I’m guessing line 2 doesn’t need the dollar sign and it should really be LDA #05 (?)


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John Dondzila

An Interview with John Dondzila by Michael Thomasson, retrieved from

John Dondzila of Classic Gaming Creations is a  modern day programmer of classic gaming consoles. He has coded for the Vectrex, Odyssey2, and the Colecovision.

Describe a memorable game-related anecdote?

Uhh, probably not good for my PR, but in my teen years I broke into a “Breakout”.

What inspired you to start creating new titles?

I was tired of listening to loads of “talk” from all the individuals
who were going to build RAMCarts, development systems, yadda yadda
yadda and write their own games.

I am a do’er, not a talker.

What is the typical development time for your creations?

Depends on time and motivation. Vector Vaders took 4 days (with no Vectrex
programming experience), Patriots about a month, Vecmania has
been on and off for the past year and a half (has it been that
long ?) I’m a lot busier than I used to be and don’t have much
free time.

What differences have you found between programming for the Vectrex
and the Colecovision?

Both have their ups and downs. I’ve always been more fond of Motorola
CPUs over Intel. Vectrex sound is easier to code, graphics are
more or less easy as well. Coleco graphics are nasty. 3 different
screen modes and the only source of reference was the graphics
chip programming manual which is as confusing as why Donny & Marie
are still so popular.

You didn’t ask about the Odyssey 2 – did I mention it’s almost as
painful to program as an Atari 2600 ?

Your Odyssey 2 multicart is a nice piece of work. Have you done
any further O2 programming?

Just AMOK! although I will eventually do another O2 game.

What is your production run for each title? Is there a finite
amount? Do you keep track of who owns which cartridges?

I’ll keep building carts for as long as people want to buy them. I
don’t believe in limited runs. The only people I kept track of
were the original owners of Patriots who got the serialized versions
of the cart.

How does one tell if they own a serialized version of Patriots?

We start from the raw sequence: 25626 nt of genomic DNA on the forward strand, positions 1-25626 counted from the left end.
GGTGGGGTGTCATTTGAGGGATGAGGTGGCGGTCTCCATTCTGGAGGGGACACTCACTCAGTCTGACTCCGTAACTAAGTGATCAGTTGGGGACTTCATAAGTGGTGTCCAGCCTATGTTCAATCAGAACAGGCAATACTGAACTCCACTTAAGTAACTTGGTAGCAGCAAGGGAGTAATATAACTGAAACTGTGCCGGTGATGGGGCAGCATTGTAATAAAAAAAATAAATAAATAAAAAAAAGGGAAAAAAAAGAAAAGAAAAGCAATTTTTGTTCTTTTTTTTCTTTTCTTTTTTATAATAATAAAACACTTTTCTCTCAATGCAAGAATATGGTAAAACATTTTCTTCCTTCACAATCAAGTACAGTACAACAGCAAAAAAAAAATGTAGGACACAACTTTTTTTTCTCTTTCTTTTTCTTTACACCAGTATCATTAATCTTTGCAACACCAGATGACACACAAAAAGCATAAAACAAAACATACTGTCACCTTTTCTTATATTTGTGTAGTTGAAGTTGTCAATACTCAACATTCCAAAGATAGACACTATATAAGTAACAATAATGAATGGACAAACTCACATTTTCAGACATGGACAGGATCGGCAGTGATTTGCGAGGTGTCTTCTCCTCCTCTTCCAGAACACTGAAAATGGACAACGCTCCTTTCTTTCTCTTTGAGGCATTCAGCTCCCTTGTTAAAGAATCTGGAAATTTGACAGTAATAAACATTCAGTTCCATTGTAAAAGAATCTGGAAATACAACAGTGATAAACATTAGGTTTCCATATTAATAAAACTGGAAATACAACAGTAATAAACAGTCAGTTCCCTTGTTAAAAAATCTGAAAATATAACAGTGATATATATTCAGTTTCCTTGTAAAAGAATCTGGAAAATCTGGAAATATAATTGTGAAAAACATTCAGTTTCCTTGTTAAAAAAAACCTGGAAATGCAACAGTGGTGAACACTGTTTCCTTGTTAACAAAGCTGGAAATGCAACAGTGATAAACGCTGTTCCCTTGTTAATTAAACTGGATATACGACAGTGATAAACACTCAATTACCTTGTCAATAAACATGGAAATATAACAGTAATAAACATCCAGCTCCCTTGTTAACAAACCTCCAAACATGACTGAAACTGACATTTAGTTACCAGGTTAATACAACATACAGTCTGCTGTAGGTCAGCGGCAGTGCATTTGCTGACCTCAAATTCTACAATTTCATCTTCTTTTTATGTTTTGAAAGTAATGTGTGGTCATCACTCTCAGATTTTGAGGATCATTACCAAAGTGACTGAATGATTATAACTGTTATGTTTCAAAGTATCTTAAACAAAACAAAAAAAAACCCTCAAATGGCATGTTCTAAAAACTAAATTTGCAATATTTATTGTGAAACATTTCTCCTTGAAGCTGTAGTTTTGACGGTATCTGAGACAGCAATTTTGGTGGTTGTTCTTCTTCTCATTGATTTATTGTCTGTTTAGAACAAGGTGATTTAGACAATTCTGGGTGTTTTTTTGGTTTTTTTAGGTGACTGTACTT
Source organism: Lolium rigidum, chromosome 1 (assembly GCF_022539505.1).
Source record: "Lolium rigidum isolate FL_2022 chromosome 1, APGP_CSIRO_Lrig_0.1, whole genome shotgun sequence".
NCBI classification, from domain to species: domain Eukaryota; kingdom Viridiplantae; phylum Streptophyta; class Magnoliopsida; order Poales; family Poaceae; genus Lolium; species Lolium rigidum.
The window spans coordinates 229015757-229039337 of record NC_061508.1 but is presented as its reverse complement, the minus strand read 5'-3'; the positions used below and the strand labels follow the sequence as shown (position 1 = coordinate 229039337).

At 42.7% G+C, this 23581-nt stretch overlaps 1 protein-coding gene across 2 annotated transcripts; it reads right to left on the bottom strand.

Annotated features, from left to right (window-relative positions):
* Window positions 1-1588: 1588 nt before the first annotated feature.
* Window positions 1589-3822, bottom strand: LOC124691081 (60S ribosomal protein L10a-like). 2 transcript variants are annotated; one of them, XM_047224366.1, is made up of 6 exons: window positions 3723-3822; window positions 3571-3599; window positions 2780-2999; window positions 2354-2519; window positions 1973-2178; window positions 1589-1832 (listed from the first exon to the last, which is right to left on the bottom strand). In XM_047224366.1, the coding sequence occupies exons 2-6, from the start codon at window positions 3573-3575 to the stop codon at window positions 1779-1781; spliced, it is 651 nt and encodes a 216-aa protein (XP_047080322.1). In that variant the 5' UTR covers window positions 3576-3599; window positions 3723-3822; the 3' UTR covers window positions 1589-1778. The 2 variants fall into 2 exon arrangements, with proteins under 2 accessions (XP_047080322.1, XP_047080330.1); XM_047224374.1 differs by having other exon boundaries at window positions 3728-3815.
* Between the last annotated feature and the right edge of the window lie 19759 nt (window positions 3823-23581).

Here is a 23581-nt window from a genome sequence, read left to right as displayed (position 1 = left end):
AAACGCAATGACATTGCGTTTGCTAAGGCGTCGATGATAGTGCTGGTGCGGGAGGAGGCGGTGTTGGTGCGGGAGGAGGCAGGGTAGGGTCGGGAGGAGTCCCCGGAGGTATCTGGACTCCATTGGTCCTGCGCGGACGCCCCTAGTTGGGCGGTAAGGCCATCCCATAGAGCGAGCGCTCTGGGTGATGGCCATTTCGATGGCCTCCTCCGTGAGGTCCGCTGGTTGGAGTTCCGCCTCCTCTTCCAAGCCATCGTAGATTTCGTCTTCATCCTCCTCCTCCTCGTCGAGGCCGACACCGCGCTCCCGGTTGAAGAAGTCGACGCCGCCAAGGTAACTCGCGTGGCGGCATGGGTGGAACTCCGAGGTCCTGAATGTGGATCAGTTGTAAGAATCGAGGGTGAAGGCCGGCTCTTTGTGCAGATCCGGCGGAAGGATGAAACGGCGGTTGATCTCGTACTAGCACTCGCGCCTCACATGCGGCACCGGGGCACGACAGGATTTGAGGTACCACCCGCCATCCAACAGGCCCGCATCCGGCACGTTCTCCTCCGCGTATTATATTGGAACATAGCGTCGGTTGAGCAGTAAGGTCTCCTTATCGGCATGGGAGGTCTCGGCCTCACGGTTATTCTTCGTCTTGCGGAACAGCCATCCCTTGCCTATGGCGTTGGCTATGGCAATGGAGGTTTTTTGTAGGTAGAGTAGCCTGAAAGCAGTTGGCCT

The cart has a signed label with the number, and the number appears
on the title screen with the owner’s name.

What are your favorite Colecovision and Vectrex games?

Colecovision – There aren’t any. I despised those controllers the day the system
was released and thought most of the games looked “rushed”. Wait,
I take some of that back – I seem to recall spending a lot of
time as a salesman in JC Penney playing “Miner 2049’er”. If there
are any favorites, I’d say they are my own.

Vectrex – Star Castle, Rip Off, Armor Attack

What current endeavors are you working on?

Vectrex – Vecmania (it will be done by the fall or it won’t get done at

What type of Game is Vecmania?

My next Vectrex game release, including a Star Wars style shooter,
a Phoenix style shooter, a new updated version of my Rockaroids
game and a few other surprises.

Any Future plans for other classic systems?

Atari 2600 – A bit of code lying around somewhere for a game which was
said could never be done, which I did anyway, which will probably
never get finished due to the incredible amount of time it takes
to write code for the machine. Another more feasible project is
on the drawing board, and will be the next project after Vecmania.

So what is this mysterious game for the 2600, which was said “could
never be done?” (Tempest?) And, if you never take the time to
complete it, wouldn’t “they” be right?

Tempest was done (well, a playable prototype at least). My mystery game
was QIX. Maybe I’ll finish it some day.

Coleco – No more plans or desire to continue programming.

Odyssey 2 – A few ideas bouncing around now that I know how to program
the thing. Nothing immediate though.

Studio II – In my early programming days (mid 70’s) I always wanted a
Cosmac ELF (more or less the same system) to write games on. If
I live to be old and grey (or at least retire) I’d like to finish
reverse engineering my Studio II and do a game for it (Studtris

For those not so savvy, what was the Cosmac ELF?

A very, very primitive computer based on the old SLOW RCA 1802 CPU.

How does one obtain the secrets programmed into your games?

They wouldn’t be secrets if I disclosed them, would they? If you really
need to know, In Patriots, pause the game with
a score of 150 to play Breakout; In All Good
, hold down button 1 while selecting the games to
play an old TRS80 puzzle game.

In Spike Hoppin’, hold down 1,2 and 4 at the Vectrex
intro screen and a space ship will pass by and destroy the GCE
copyright logo (an eye sore for Vectrex programmers). Also at
the title screen, press 1,3 then 4 in order to play Vectrepede.